Retirement Costs Are Increasing: Prepare Now

Life expectancy has increased significantly in the past 100 years: The life expectancy of a person born in 1900 was age 47, compared to 79 for a person born in 2012, according to the Centers for Disease Control and Prevention. But when it comes to retirement planning, it doesn’t matter how long you’ll live; it matters how long you’ll live in retirement.

Actually, that’s increased as well. In 1980, a 65-year old man on average would live another 14.1 years; by 2010, he could expect to live to 82.7-some three additional years. Those few years can significantly affect your retirement planning, especially when the rising costs of retirement are factored in.

Say your annual expenses in retirement are $50,000. If you live to age 79, you’d have to have $700,000; but if you live to age 82, you’d need a total of $850,000. That’s an increase of $150,000, or 21%.

And that doesn’t even take inflation into account. According to the Insured Retirement Institute (IRI), if inflation averages 3%, a 65-year-old living an additional 14 years would need $854,000 to meet his or her expenses; a 65-year-old living 17 more years would need $1,088,000-27% more.

Moreover, those numbers also don’t factor in the rising costs of many goods and services needed in retirement, such as health and long-term care, which tend to outpace inflation.

For example, the Milliman Medical Index (MMI), which tracks the total annual cost of health care for a typical family of four with employer-provided PPO insurance coverage, shows that health care will cost them $24,671 in 2015-a $1,456 (6.3%) increase over last year’s MMI. And the cost of both semiprivate and private accommodations in a nursing home is rising approximately 4% per year.

Are you ready? If you’re not sure, a financial advisor can certainly help you plan.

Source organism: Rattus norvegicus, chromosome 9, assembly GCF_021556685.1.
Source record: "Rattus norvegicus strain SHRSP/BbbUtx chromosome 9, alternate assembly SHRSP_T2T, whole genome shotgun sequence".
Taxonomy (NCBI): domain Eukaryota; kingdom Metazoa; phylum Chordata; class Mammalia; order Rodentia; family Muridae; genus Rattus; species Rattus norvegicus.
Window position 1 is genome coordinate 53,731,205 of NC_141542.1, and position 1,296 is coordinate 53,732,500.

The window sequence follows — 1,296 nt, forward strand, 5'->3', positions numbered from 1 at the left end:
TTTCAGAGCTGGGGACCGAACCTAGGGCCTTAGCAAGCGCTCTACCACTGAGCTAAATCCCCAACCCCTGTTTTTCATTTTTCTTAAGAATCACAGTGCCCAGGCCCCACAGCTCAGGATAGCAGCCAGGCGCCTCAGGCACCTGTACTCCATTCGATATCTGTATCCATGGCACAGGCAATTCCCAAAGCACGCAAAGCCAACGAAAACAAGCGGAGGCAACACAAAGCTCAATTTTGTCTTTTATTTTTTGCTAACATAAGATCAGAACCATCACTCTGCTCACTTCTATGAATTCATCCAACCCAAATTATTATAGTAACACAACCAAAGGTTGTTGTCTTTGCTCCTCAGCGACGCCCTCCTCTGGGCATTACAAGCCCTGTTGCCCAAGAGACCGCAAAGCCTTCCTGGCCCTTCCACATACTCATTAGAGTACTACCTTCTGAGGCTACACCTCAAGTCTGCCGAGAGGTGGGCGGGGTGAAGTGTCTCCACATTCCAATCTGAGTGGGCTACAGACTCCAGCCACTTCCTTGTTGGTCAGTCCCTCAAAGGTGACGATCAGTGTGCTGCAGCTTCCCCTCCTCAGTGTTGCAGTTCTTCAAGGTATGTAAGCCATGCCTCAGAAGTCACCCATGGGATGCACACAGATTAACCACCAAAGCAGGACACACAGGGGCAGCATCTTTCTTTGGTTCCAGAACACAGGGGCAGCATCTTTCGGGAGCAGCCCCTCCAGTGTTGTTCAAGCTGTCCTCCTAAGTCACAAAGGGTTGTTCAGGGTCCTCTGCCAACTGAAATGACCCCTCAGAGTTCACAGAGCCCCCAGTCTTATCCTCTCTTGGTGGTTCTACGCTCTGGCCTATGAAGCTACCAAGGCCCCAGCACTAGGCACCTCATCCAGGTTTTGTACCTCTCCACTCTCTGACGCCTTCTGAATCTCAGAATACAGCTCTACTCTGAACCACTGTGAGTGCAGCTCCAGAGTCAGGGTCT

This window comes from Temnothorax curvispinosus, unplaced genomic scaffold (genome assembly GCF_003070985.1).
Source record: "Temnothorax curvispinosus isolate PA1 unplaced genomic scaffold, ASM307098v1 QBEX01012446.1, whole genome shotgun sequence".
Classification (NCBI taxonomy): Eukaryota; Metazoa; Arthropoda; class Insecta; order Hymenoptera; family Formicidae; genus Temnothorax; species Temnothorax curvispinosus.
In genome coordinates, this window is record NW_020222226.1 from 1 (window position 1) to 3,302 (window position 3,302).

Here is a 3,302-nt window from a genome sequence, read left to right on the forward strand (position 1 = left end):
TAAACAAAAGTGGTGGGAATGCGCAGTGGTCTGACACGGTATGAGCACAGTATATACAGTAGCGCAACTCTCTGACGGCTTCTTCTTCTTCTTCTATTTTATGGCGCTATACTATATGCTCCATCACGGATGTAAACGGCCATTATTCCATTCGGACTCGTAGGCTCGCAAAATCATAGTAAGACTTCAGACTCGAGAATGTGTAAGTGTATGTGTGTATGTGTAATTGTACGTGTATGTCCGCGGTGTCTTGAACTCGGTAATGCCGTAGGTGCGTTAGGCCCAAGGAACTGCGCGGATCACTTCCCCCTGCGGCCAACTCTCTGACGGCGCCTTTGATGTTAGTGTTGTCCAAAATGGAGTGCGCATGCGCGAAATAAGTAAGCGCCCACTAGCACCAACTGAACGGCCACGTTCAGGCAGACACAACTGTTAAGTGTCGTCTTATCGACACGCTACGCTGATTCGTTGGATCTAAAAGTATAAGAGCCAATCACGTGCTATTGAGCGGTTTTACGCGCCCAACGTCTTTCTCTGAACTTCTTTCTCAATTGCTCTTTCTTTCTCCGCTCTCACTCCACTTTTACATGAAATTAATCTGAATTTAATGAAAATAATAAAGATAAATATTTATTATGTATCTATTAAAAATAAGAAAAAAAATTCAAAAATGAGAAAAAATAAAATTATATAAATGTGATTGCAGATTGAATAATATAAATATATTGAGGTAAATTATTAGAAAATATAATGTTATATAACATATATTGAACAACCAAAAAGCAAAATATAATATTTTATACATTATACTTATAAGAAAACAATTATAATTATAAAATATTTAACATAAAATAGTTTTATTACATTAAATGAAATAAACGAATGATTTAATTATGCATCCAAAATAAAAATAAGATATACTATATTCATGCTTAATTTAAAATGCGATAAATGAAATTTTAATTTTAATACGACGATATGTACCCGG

Late Blooming Saver? Don’t Worry: All Is Not Lost

Most adults over age 55 are way behind on retirement savings, according to a new survey. And that can be costly.

The survey of 968 respondents, conducted by Financial Engines, showed that 68% of adults age 55 and older have procrastinated when it comes to building a nest egg. Most respondents agreed that the best age to start saving is 25, but, ironically, few actually start saving until age 35.

It makes a difference. The study provides a hypothetical example in which someone who saves 6% of his or her $36,000 salary each year sees her savings increase by 1.5% a year due to raises, etc. If the saver begins at age 25, assuming a 3% employer matching contribution and a 5% annual return, by age 65, he or she will have saved roughly $500,000. To reach the same goal when starting at age 35 or 40, however, the saver would have to contribute 12% (at 35) or 16.5% (at 40) annually.

Clearly, making up for lost time when it comes to retirement saving isn’t easy, but it’s not impossible, thanks to the power of compounding. And if returns are compounded in a tax-deferred account, such as an IRA or 401(k) plan, the potential income growth is even greater.

If, like many savers, you got off to a late start, don’t panic. Simply talk to your advisor and ask for suggestions. Together, you should be able to build a solid plan that addresses your individual financial circumstances and goals.